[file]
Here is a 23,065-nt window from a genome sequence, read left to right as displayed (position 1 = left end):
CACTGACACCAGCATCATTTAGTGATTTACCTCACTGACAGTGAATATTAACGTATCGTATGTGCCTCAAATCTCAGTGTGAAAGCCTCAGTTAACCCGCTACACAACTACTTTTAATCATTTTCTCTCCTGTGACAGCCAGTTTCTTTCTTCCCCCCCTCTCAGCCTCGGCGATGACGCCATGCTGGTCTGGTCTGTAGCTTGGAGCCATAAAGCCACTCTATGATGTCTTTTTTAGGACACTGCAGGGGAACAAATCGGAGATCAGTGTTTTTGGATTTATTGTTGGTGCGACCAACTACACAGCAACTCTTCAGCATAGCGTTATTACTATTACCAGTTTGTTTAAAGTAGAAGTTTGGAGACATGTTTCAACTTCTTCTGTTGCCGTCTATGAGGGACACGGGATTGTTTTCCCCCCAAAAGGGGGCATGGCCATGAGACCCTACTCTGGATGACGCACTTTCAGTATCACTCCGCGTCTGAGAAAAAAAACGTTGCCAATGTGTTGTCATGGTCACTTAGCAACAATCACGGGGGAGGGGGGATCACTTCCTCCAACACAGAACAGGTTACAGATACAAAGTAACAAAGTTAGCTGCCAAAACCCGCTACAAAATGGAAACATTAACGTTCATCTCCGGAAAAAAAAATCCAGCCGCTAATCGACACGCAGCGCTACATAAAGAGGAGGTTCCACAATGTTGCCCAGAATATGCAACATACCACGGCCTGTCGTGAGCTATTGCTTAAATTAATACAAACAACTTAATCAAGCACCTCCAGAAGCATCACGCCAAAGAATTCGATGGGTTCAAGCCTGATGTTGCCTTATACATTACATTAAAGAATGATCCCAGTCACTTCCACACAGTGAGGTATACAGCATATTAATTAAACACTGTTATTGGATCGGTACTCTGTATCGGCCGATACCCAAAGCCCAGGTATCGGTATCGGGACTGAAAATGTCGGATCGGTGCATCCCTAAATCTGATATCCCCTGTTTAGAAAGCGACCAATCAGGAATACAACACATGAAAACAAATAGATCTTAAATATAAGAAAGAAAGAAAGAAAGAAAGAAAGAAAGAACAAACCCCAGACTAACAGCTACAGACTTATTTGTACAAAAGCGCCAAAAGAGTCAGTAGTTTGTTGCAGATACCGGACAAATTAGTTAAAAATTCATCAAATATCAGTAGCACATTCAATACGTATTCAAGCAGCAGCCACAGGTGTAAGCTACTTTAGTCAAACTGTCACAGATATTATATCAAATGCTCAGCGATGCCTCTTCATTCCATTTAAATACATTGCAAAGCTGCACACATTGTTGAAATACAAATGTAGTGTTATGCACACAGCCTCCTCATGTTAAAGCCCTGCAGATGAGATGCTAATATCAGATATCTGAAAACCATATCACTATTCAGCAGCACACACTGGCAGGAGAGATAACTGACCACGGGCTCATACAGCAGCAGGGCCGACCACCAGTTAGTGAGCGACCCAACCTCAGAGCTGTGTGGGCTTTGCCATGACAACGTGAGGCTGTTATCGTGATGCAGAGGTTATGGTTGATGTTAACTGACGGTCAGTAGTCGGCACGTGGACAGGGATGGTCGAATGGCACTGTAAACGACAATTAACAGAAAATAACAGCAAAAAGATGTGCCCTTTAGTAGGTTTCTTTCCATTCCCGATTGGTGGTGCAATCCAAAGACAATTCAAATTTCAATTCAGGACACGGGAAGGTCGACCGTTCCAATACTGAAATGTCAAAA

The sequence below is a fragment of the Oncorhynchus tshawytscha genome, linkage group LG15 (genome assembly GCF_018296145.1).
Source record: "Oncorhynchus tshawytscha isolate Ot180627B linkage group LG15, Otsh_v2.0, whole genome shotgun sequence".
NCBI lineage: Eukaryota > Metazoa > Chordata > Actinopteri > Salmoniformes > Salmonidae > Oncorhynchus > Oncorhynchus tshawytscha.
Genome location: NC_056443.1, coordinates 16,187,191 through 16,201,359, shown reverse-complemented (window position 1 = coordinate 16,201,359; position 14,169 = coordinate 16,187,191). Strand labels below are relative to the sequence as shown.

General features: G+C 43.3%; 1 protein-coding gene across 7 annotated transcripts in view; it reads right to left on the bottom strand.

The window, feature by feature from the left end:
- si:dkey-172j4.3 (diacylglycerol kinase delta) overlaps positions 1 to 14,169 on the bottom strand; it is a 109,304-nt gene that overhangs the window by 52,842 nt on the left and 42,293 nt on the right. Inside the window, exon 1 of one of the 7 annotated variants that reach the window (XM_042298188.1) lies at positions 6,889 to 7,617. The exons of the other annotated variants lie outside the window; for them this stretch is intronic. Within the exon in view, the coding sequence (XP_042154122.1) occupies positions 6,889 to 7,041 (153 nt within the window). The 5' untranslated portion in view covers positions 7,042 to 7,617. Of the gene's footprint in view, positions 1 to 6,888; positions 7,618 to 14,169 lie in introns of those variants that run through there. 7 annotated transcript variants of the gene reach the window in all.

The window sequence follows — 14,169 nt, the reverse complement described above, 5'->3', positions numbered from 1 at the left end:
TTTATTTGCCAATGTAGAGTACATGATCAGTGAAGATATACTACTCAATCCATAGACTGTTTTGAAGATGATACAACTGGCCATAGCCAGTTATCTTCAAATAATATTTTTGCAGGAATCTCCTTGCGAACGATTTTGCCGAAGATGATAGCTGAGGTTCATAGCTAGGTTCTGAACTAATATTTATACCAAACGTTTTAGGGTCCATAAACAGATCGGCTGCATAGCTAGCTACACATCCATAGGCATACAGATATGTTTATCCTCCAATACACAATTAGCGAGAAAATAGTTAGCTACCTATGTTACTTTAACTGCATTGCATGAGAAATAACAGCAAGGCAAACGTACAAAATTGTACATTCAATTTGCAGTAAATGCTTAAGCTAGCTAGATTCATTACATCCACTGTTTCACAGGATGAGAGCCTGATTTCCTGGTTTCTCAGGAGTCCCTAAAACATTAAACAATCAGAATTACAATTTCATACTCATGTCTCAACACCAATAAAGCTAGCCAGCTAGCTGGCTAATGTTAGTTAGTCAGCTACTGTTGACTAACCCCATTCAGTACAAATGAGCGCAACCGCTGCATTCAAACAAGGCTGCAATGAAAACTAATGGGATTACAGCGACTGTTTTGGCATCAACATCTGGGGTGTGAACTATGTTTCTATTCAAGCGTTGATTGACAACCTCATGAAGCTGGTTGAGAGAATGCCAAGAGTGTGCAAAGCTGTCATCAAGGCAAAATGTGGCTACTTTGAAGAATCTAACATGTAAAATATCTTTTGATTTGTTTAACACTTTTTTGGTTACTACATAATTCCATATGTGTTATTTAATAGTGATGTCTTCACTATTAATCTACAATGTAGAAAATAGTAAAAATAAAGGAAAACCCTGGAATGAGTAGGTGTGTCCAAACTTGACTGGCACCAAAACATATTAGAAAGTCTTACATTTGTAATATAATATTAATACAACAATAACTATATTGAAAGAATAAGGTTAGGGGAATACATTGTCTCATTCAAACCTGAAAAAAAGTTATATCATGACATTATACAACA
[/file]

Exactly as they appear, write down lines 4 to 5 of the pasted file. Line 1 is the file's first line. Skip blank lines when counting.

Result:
Source record: "Oncorhynchus tshawytscha isolate Ot180627B linkage group LG15, Otsh_v2.0, whole genome shotgun sequence".
NCBI lineage: Eukaryota > Metazoa > Chordata > Actinopteri > Salmoniformes > Salmonidae > Oncorhynchus > Oncorhynchus tshawytscha.